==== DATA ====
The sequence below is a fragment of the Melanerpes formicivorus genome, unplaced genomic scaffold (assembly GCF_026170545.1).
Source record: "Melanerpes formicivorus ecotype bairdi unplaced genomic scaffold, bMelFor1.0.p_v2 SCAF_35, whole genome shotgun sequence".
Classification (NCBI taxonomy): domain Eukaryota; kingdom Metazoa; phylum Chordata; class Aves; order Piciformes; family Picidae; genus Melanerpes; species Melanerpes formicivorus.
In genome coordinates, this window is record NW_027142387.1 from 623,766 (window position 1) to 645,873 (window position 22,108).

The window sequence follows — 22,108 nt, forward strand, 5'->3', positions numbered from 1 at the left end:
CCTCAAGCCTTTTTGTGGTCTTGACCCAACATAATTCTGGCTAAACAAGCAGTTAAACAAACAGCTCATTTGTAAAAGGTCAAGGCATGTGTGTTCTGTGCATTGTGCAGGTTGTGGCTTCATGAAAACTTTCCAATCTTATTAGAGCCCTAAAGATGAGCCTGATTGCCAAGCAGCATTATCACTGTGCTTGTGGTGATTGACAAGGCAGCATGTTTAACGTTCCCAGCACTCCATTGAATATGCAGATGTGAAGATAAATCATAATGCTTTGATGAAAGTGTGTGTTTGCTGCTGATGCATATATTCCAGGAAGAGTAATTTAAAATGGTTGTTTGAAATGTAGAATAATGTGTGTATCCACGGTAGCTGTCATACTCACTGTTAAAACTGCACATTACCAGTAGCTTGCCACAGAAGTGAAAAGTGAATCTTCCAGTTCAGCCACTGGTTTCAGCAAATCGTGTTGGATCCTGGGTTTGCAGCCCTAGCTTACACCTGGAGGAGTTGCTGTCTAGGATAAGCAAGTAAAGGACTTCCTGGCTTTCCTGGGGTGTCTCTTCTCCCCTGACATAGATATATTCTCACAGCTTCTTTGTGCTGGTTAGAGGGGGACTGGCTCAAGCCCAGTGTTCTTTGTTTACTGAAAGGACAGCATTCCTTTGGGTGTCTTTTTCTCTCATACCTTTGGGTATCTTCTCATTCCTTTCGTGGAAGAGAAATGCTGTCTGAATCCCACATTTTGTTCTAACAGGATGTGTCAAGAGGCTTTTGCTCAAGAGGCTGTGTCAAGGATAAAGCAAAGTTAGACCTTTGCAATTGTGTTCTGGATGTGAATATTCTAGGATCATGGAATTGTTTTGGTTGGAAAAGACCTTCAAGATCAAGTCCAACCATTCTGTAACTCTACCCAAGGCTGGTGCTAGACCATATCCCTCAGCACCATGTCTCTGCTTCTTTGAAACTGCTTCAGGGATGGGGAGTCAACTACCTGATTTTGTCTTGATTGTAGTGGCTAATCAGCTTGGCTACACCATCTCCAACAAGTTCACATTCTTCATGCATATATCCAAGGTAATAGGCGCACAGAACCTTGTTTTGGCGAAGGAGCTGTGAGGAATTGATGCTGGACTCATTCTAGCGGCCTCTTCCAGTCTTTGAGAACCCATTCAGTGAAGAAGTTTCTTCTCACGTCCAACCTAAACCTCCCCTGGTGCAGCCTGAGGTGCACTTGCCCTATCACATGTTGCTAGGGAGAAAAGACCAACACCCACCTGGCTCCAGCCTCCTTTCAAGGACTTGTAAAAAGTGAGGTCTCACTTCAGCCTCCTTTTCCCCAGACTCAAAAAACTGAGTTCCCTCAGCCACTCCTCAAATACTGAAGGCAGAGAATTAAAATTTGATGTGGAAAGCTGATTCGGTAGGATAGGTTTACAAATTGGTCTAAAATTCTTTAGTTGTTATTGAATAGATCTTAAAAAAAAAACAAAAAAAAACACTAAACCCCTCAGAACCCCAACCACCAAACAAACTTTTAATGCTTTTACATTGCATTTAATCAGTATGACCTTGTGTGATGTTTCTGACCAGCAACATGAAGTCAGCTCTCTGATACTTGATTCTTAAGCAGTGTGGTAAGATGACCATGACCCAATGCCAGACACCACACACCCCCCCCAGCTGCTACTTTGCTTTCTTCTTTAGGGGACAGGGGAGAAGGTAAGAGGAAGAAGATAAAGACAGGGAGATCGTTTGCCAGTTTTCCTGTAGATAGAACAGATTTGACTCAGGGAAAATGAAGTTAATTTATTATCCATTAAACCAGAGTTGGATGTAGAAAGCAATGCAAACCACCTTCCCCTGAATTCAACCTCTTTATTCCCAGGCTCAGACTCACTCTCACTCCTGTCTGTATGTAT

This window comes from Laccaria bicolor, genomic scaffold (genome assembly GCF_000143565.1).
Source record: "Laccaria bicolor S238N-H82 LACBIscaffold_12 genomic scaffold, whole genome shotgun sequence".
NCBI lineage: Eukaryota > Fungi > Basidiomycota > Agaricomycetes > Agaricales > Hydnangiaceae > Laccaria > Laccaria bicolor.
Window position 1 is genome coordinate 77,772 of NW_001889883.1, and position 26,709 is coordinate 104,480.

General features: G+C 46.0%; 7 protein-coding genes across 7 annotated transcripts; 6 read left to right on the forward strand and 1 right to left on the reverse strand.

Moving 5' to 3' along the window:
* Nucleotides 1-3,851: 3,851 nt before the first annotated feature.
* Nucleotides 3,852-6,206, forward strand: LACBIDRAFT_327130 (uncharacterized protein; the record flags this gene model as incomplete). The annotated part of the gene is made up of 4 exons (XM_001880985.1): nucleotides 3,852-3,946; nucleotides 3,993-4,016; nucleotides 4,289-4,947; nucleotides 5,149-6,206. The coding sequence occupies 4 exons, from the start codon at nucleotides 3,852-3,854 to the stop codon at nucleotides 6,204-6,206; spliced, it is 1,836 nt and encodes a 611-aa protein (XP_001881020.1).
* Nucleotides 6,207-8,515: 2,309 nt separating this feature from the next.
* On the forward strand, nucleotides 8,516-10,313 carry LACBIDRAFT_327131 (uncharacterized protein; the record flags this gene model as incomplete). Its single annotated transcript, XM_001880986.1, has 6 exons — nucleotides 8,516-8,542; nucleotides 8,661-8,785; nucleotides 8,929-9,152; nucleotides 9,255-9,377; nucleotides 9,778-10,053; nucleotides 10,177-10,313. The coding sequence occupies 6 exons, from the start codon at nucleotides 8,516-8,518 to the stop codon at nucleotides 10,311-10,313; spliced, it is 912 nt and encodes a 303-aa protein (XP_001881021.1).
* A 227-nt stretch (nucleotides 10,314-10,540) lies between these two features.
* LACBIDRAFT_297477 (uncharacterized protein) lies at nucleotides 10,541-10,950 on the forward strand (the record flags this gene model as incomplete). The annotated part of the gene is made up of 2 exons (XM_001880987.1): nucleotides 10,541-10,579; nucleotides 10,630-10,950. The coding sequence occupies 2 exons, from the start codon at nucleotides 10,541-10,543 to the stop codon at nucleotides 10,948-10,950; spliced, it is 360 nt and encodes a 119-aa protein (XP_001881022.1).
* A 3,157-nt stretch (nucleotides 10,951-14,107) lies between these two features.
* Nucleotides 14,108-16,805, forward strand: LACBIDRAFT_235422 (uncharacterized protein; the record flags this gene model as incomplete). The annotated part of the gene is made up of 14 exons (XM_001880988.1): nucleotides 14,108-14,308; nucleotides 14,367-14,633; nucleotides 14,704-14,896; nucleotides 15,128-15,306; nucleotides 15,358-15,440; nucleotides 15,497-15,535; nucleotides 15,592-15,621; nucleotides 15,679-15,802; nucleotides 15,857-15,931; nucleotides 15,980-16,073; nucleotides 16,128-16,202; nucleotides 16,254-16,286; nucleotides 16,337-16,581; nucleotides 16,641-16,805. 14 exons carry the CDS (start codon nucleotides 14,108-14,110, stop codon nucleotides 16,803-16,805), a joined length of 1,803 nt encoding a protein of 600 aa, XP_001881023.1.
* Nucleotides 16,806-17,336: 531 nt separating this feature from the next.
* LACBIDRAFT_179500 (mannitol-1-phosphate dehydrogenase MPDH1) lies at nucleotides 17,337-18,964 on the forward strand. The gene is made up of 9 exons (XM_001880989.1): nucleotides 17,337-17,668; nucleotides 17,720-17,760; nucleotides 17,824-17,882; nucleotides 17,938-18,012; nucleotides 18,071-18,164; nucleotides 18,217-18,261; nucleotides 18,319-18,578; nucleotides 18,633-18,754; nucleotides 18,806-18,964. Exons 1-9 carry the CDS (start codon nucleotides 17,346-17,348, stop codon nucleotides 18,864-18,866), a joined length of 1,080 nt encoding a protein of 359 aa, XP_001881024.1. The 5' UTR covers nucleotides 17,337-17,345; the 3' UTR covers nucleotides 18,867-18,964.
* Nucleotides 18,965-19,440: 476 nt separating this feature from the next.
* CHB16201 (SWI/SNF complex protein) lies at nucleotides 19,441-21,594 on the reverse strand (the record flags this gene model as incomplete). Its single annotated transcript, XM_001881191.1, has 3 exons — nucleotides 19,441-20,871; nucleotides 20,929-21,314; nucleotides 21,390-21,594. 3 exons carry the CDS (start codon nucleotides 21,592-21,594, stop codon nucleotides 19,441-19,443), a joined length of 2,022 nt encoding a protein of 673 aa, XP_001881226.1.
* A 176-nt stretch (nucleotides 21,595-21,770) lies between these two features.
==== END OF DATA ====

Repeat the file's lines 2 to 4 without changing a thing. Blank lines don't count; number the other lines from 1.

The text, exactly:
Source record: "Melanerpes formicivorus ecotype bairdi unplaced genomic scaffold, bMelFor1.0.p_v2 SCAF_35, whole genome shotgun sequence".
Classification (NCBI taxonomy): domain Eukaryota; kingdom Metazoa; phylum Chordata; class Aves; order Piciformes; family Picidae; genus Melanerpes; species Melanerpes formicivorus.
In genome coordinates, this window is record NW_027142387.1 from 623,766 (window position 1) to 645,873 (window position 22,108).